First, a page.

Analysis

Reconstruction of enhancer–target networks in 935 samples of human primary cells, tissues and cell lines

Received:
Accepted:
Published online:

Abstract

We propose a new method for determining the target genes of transcriptional enhancers in specific cells and tissues. It combines global trends across many samples and sample-specific information, and considers the joint effect of multiple enhancers. Our method outperforms existing methods when predicting the target genes of enhancers in unseen samples, as evaluated by independent experimental data. Requiring few types of input data, we are able to apply our method to reconstruct the enhancer–target networks in 935 samples of human primary cells, tissues and cell lines, which constitute by far the largest set of enhancer–target networks. The similarity of these networks from different samples closely follows their cell and tissue lineages. We discover three major co-regulation modes of enhancers and find defense-related genes often simultaneously regulated by multiple enhancers bound by different transcription factors. We also identify differentially methylated enhancers in hepatocellular carcinoma (HCC) and experimentally confirm their altered regulation of HCC-related genes.

  • Subscribe to Nature Genetics for full access:

    $59

    Subscribe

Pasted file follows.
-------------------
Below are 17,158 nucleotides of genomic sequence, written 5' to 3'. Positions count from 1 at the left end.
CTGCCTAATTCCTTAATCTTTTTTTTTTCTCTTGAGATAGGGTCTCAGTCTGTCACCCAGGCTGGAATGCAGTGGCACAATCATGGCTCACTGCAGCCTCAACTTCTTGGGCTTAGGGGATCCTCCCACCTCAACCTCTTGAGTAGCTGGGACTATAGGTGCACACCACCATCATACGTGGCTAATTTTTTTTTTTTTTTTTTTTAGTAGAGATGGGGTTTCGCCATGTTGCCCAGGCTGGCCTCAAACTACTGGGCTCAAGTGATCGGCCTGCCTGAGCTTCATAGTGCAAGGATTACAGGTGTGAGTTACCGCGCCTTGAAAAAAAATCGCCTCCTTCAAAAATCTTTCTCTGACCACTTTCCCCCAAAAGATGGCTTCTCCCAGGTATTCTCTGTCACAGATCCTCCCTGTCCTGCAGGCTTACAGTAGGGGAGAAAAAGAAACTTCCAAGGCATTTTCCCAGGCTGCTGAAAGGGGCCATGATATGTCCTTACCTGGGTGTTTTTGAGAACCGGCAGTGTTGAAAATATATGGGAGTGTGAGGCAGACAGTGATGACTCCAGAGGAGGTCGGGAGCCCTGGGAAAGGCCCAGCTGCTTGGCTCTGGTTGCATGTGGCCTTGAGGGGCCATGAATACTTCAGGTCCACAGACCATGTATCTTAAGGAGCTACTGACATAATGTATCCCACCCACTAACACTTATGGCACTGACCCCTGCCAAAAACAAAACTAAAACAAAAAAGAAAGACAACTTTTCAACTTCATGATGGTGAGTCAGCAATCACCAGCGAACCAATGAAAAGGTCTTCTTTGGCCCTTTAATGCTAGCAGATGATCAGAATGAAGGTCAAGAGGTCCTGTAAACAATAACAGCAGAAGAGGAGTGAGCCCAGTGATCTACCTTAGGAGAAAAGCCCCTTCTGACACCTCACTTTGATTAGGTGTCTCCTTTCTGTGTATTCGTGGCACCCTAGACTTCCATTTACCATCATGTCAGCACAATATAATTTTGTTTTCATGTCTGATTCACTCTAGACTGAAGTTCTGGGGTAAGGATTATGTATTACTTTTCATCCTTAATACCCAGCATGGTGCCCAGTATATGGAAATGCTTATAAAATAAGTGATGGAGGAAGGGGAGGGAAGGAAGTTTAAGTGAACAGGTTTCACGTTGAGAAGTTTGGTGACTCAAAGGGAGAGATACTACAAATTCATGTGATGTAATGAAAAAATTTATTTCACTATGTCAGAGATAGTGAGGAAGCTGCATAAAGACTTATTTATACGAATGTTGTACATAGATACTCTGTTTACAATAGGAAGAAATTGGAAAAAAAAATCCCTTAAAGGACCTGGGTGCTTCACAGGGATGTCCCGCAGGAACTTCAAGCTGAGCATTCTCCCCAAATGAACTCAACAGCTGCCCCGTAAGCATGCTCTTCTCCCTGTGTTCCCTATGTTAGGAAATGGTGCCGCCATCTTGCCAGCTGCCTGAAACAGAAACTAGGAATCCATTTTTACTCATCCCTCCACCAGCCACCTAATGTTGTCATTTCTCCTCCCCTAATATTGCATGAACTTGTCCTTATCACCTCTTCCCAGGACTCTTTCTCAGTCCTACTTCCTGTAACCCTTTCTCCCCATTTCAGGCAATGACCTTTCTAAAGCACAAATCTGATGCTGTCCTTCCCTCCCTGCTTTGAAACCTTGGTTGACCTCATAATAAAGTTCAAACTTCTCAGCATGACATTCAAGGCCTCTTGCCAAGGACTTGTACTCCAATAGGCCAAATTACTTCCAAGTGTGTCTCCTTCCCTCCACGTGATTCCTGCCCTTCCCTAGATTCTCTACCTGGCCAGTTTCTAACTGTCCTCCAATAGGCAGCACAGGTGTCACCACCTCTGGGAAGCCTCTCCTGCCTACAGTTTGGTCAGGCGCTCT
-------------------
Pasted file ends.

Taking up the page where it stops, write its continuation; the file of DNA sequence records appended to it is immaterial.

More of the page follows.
Additional access options:

Already a subscriber?  Log in  now or  Register  for online access.

References

  1. 1.

    , & Transcriptional enhancers: from properties to genome-wide predictions. Nat. Rev. Genet. 15, 272–286 (2014).

  2. 2.

    , & Genomic views of distant-acting enhancers. Nature 461, 199–205 (2009).

  3. 3.

    et al. Comprehensive mapping of long-range interactions reveals folding principles of the human genome. Science 326, 289–293 (2009).

  4. 4.

    et al. An oestrogen-receptor-α-bound human chromatin interactome. Nature 462, 58–64 (2009).

  5. 5.

    et al. Topological domains in mammalian genomes identified by analysis of chromatin interactions. Nature 485, 376–380 (2012).

  6. 6.

    et al. Genome-wide map of regulatory interactions in the human genome. Genome Res. 24, 1905–1917 (2014).

  7. 7.

    et al. A high-resolution map of the three-dimensional chromatin interactome in human cells. Nature 503, 290–294 (2013).

  8. 8.

    , , , & Genome architectures revealed by tethered chromosome conformation capture and population-based modeling. Nat. Biotechnol. 30, 90–98 (2011).

  9. 9.

    et al. Extensive promoter-centered chromatin interactions provide a topological basis for transcription regulation. Cell 148, 84–98 (2012).